Babcock & Wilcox (B&W) is currently conducting a project under the DOE`s Clean Coal Technology (CCT II) Program to demonstrate its SO{sub x}NO{sub x}-Rox Box{trademark} (SNRB{trademark}) process in a 5 MWe Field Demonstration Unit at Ohio Edison`s R. E. Burger Plant near Shadyside, Ohio. The objective of the SNRB{trademark} Air Toxics Monitoring Project was to provide data on SNRB{trademark} air toxics emissions control performance to B&W and to add to the DOE/EPRI/EPA data base by quantifying the flow rates of selected hazardous substances (or air toxics) in all of the major input and output streams of the SNRB{trademark} process as well as the power plant. Work under the project included the collection and analysis of representative samples of all major input and output streams of the SNRB{trademark} demonstration unit and the power plant, and the subsequent laboratory analysis of these samples to determine the partitioning of the hazardous substances between the various process streams. Material balances for selected air toxics were subsequently calculated around the SNRB{trademark} and host boiler systems, including the removal efficiencies across each of the major air pollution control devices. This report presents results of the SNRB{trademark} Air Toxics Monitoring Project. In addition to the Introduction, a brief description of the test site, including the Boiler No. 8 and the SNRB{trademark} process, is included in Section H. The concentrations of air toxic emissions are presented in Section II according to compound class. Material balances are included in Section IV for three major systems: boiler, electrostatic precipitator, and SNRB{trademark}. Emission factors and removal efficiencies are also presented according to compound class in Sections V and VI, respectively. A data evaluation is provided in Section VII.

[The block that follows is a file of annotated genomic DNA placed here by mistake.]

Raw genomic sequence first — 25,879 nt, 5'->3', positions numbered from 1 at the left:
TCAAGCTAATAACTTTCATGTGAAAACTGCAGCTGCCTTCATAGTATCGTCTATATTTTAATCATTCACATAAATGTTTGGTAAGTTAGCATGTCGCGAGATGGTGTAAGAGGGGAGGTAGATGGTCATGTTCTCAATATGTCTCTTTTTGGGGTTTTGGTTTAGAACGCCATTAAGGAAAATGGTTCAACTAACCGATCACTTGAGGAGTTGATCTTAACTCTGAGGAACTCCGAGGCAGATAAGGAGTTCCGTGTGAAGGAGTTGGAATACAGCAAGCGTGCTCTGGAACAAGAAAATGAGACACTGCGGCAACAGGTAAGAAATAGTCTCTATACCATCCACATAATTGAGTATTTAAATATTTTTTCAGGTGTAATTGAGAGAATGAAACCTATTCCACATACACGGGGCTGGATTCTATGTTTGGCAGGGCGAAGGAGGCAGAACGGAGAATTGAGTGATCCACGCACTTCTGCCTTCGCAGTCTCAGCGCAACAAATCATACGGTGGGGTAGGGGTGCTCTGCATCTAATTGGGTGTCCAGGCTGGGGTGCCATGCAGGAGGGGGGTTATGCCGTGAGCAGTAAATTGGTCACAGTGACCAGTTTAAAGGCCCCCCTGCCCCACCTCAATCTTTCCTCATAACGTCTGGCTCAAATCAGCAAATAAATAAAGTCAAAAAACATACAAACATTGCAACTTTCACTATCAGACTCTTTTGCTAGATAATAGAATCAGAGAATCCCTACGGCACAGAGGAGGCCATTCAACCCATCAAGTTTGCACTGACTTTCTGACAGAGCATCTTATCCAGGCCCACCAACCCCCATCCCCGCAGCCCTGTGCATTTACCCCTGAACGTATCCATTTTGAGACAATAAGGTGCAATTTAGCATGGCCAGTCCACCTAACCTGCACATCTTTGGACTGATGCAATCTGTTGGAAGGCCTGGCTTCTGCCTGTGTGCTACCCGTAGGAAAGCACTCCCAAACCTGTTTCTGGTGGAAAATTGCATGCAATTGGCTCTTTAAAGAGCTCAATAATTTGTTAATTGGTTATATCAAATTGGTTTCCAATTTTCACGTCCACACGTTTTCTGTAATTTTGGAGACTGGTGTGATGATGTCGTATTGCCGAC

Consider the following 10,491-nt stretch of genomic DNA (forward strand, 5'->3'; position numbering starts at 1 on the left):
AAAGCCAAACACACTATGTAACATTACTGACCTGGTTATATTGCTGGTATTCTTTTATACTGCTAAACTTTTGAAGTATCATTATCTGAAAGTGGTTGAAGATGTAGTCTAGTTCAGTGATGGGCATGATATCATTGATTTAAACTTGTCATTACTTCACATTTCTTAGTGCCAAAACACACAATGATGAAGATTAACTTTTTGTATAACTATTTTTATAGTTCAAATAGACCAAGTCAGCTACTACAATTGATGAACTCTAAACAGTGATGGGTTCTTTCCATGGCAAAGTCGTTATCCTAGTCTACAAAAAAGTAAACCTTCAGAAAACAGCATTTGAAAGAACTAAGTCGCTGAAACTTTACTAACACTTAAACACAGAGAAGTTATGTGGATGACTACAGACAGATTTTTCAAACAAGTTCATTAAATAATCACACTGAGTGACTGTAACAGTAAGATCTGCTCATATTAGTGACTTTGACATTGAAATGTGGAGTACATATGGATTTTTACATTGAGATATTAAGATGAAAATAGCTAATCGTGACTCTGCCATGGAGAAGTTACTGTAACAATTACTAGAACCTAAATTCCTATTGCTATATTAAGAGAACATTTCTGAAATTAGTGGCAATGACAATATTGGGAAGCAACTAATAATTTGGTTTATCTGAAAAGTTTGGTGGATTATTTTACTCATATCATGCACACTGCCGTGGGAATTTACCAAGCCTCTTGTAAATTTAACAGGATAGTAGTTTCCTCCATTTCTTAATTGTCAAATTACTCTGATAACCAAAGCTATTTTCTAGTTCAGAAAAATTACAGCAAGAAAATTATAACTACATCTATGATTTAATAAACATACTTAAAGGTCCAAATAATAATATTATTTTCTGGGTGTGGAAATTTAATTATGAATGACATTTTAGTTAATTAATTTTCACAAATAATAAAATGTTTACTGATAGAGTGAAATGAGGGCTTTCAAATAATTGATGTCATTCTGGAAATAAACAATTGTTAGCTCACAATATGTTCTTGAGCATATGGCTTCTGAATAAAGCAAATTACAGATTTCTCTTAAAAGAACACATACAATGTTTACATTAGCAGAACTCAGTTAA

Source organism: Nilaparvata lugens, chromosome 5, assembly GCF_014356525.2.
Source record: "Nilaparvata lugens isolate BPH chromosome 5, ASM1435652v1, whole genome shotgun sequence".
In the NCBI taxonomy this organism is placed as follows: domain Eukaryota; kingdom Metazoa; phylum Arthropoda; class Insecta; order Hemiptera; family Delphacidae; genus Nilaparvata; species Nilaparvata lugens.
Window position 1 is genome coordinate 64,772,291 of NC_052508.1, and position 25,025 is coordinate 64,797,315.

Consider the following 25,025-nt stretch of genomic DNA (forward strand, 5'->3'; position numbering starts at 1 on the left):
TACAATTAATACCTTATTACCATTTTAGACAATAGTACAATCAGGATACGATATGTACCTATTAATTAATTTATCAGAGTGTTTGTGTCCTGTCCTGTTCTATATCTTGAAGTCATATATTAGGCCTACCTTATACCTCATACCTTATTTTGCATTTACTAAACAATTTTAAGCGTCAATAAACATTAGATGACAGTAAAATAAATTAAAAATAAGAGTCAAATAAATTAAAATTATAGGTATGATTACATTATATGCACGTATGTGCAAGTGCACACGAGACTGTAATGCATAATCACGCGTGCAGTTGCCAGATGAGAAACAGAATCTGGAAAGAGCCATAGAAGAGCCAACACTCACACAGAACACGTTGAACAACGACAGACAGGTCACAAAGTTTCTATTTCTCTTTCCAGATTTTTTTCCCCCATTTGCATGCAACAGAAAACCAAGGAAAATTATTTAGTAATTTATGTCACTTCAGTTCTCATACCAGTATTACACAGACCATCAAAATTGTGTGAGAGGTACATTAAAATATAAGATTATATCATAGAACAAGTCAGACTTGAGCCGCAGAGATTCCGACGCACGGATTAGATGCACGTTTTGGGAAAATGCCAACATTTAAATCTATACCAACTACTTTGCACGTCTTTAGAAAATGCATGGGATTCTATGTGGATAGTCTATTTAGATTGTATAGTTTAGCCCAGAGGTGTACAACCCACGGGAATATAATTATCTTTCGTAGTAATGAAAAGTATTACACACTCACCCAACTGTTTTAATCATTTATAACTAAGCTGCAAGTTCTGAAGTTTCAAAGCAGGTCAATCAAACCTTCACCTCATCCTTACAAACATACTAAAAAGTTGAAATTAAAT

19. Air toxics from heavy oil production and consumption

    International Nuclear Information System (INIS)

    This report assesses the potential impact of recent Federal and state regulations for airborne toxic substances on the production and consumption of heavy fuel oils. Emissions of nickel from heavy oil production in California are considered in some detail, in conjunction with California state regulations for toxic emissions. Although the use of thermal energy from heavy crude oils could in theory be impacted by toxic air pollution regulations, recent trends towards the use of natural gas for the required extraction energy appear to provide substantial relief, in addition to reducing emissions of criteria air pollutants. However, the consumption of residual fuel oils containing toxic metals could result in higher population exposures to these substances and their attendant risks may be worthy of more detailed analysis

  20. National Air Toxics Assessment - 2002, EPA Region 2 (EPA.AIR.NATA99_R2)

    Data.gov (United States)

    U.S. Environmental Protection Agency — This data layer is based on the model results of the 1999 National-Scale Assessment (N-SA), a part of the National Air Toxics Assessment (NATA), conducted by EPA's...

  1. National Air Toxics Assessment - 2005, EPA Region 2 (EPA.AIR.NATA99_R2)

    Data.gov (United States)

    U.S. Environmental Protection Agency — This data layer is based on the model results of the 1999 National-Scale Assessment (N-SA), a part of the National Air Toxics Assessment (NATA), conducted by EPA's...

  2. National Air Toxics Assessment - 1999, EPA Region 2 (EPA.AIR.NATA99_R2)

    Data.gov (United States)

    U.S. Environmental Protection Agency — This data layer is based on the model results of the 1999 National-Scale Assessment (N-SA), a part of the National Air Toxics Assessment (NATA), conducted by EPA's...

  3. Sampling frequency guidance for ambient air toxics monitoring.

    Science.gov (United States)

    Bortnick, Steven M; Stetzer, Shannon L

    2002-07-01